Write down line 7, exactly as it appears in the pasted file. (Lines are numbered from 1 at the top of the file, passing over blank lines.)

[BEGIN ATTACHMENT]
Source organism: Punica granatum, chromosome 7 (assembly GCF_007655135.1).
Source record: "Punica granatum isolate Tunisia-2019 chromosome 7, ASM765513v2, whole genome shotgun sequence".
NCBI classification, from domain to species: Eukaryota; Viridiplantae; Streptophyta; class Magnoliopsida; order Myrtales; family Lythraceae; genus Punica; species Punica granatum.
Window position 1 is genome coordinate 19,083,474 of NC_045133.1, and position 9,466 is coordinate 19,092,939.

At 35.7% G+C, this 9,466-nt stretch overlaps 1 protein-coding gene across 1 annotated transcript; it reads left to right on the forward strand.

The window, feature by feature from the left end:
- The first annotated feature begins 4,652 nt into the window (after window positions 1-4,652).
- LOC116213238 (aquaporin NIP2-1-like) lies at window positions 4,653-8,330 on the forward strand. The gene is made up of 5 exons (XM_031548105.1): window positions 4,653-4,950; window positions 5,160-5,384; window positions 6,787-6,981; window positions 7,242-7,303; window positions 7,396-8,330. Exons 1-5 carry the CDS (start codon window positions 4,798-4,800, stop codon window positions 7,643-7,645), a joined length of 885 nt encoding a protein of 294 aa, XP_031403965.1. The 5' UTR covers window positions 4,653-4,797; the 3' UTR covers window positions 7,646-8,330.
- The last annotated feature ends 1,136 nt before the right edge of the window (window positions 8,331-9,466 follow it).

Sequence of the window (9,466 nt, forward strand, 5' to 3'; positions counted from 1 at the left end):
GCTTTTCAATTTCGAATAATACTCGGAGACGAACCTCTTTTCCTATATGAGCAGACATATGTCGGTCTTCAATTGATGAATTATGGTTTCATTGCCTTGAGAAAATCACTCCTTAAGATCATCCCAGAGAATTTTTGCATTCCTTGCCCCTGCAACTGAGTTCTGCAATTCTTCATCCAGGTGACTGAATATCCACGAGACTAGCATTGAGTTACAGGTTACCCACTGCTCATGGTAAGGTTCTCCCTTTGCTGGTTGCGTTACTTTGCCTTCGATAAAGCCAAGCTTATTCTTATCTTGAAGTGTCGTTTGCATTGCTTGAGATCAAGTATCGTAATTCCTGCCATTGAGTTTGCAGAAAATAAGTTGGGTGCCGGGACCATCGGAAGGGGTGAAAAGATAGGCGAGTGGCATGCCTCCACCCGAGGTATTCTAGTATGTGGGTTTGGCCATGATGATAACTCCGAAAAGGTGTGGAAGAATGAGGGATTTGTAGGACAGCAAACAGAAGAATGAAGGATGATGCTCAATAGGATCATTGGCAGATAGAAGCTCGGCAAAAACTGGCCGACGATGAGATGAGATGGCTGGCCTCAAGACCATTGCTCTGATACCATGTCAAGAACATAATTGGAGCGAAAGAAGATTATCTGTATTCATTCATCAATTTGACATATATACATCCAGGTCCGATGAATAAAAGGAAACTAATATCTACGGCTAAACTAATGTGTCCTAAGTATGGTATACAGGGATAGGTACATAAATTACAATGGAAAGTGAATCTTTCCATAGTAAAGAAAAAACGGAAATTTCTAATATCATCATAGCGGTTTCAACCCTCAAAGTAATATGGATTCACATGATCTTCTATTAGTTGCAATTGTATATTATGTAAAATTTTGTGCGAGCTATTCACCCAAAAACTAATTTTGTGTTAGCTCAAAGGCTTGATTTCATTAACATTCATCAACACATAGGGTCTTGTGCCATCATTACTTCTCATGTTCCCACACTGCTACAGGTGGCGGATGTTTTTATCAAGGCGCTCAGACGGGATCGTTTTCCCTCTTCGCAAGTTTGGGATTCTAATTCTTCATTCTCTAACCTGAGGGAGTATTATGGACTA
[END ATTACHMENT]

- The first annotated feature begins 4,652 nt into the window (after window positions 1-4,652).